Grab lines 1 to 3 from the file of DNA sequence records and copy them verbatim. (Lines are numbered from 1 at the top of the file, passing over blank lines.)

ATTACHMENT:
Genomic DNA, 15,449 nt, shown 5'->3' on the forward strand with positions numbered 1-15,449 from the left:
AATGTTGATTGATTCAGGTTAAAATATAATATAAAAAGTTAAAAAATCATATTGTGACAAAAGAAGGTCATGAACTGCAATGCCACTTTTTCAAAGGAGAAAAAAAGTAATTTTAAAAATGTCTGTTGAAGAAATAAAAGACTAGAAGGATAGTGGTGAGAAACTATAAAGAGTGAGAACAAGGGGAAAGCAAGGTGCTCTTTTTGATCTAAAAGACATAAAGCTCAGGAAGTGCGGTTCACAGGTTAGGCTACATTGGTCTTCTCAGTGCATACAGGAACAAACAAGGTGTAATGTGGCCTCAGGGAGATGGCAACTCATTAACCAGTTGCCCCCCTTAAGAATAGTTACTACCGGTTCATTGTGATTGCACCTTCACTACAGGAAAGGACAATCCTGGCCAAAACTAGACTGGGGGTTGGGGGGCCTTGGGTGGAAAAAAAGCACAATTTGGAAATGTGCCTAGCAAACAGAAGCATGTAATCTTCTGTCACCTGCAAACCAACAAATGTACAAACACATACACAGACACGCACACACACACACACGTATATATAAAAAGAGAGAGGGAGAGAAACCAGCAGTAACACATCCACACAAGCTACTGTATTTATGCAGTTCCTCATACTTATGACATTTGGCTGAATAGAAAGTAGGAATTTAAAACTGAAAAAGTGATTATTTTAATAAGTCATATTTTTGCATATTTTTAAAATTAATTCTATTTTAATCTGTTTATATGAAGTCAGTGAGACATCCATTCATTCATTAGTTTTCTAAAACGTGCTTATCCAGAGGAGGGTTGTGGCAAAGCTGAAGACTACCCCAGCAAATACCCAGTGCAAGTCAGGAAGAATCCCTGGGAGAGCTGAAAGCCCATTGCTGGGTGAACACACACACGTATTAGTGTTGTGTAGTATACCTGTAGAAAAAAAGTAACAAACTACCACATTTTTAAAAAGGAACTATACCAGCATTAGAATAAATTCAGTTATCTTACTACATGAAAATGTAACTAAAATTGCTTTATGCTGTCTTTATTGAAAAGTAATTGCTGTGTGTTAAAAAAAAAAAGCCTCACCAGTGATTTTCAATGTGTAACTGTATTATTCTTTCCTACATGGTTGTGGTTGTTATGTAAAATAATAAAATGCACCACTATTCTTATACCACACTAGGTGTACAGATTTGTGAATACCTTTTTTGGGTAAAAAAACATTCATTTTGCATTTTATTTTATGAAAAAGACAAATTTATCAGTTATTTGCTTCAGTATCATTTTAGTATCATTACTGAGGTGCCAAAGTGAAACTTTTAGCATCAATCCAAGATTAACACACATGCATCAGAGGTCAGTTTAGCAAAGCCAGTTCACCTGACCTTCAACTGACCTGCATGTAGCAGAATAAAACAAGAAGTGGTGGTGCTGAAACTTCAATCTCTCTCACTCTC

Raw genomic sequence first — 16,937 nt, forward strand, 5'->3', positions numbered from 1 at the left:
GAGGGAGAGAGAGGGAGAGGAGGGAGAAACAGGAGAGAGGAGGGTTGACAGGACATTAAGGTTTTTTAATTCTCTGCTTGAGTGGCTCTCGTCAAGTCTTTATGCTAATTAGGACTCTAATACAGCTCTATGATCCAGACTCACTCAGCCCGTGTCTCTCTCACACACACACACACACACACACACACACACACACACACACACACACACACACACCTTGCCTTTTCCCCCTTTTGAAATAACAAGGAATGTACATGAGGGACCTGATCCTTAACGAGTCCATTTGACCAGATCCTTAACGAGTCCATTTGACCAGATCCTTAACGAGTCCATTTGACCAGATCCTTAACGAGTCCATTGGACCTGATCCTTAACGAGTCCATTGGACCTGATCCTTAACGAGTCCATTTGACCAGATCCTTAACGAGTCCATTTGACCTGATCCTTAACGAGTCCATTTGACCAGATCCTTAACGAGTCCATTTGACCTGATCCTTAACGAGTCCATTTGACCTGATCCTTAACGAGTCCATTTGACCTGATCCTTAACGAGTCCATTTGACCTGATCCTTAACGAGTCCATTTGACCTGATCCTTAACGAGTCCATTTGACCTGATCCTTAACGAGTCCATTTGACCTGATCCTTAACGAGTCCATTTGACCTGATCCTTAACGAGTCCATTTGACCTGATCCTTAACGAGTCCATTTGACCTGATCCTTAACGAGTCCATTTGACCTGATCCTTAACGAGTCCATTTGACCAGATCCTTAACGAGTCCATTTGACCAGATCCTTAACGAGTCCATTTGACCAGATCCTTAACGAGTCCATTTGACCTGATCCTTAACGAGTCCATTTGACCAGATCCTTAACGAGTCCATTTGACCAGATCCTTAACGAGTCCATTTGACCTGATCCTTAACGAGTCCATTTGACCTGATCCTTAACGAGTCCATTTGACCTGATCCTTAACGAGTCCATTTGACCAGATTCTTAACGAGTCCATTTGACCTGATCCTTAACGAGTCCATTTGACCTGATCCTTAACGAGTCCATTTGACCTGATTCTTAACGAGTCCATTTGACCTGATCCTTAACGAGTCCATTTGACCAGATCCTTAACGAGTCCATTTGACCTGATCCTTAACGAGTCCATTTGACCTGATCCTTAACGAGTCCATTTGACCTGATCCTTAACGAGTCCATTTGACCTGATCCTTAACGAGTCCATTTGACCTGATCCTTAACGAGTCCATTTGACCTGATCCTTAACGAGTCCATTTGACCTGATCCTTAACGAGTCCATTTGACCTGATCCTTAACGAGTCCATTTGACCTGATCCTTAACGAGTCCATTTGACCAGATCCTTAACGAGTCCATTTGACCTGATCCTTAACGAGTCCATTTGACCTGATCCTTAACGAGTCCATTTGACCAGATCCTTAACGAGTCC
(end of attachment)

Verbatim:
Genomic DNA, 15,449 nt, shown 5'->3' on the forward strand with positions numbered 1-15,449 from the left:
AATGTTGATTGATTCAGGTTAAAATATAATATAAAAAGTTAAAAAATCATATTGTGACAAAAGAAGGTCATGAACTGCAATGCCACTTTTTCAAAGGAGAAAAAAAGTAATTTTAAAAATGTCTGTTGAAGAAATAAAAGACTAGAAGGATAGTGGTGAGAAACTATAAAGAGTGAGAACAAGGGGAAAGCAAGGTGCTCTTTTTGATCTAAAAGACATAAAGCTCAGGAAGTGCGGTTCACAGGTTAGGCTACATTGGTCTTCTCAGTGCATACAGGAACAAACAAGGTGTAATGTGGCCTCAGGGAGATGGCAACTCATTAACCAGTTGCCCCCCTTAAGAATAGTTACTACCGGTTCATTGTGATTGCACCTTCACTACAGGAAAGGACAATCCTGGCCAAAACTAGACTGGGGGTTGGGGGGCCTTGGGTGGAAAAAAAGCACAATTTGGAAATGTGCCTAGCAAACAGAAGCATGTAATCTTCTGTCACCTGCAAACCAACAAATGTACAAACACATACACAGACACGCACACACACACACACGTATATATAAAAAGAGAGAGGGAGAGAAACCAGCAGTAACACATCCACACAAGCTACTGTATTTATGCAGTTCCTCATACTTATGACATTTGGCTGAATAGAAAGTAGGAATTTAAAACTGAAAAAGTGATTATTTTAATAAGTCATATTTTTGCATATTTTTAAAATTAATTCTATTTTAATCTGTTTATATGAAGTCAGTGAGACATCCATTCATTCATTAGTTTTCTAAAACGTGCTTATCCAGAGGAGGGTTGTGGCAAAGCTGAAGACTACCCCAGCAAATACCCAGTGCAAGTCAGGAAGAATCCCTGGGAGAGCTGAAAGCCCATTGCTGGGTGAACACACACACGTATTAGTGTTGTGTAGTATACCTGTAGAAAAAAAGTAACAAACTACCACATTTTTAAAAAGGAACTATACCAGCATTAGAATAAATTCAGTTATCTTACTACATGAAAATGTAACTAAAATTGCTTTATGCTGTCTTTATTGAAAAGTAATTGCTGTGTGTTAAAAAAAAAAAGCCTCACCAGTGATTTTCAATGTGTAACTGTATTATTCTTTCCTACATGGTTGTGGTTGTTATGTAAAATAATAAAATGCACCACTATTCTTATACCACACTAGGTGTACAGATTTGTGAATACCTTTTTTGGGTAAAAAAACATTCATTTTGCATTTTATTTTATGAAAAAGACAAATTTATCAGTTATTTGCTTCAGTATCATTTTAGTATCATTACTGAGGTGCCAAAGTGAAACTTTTAGCATCAATCCAAGATTAACACACATGCATCAGAGGTCAGTTTAGCAAAGCCAGTTCACCTGACCTTCAACTGACCTGCATGTAGCAGAATAAAACAAGAAGTGGTGGTGCTGAAACTTCAATCTCTCTCACTCTC

Raw genomic sequence first — 16,937 nt, forward strand, 5'->3', positions numbered from 1 at the left: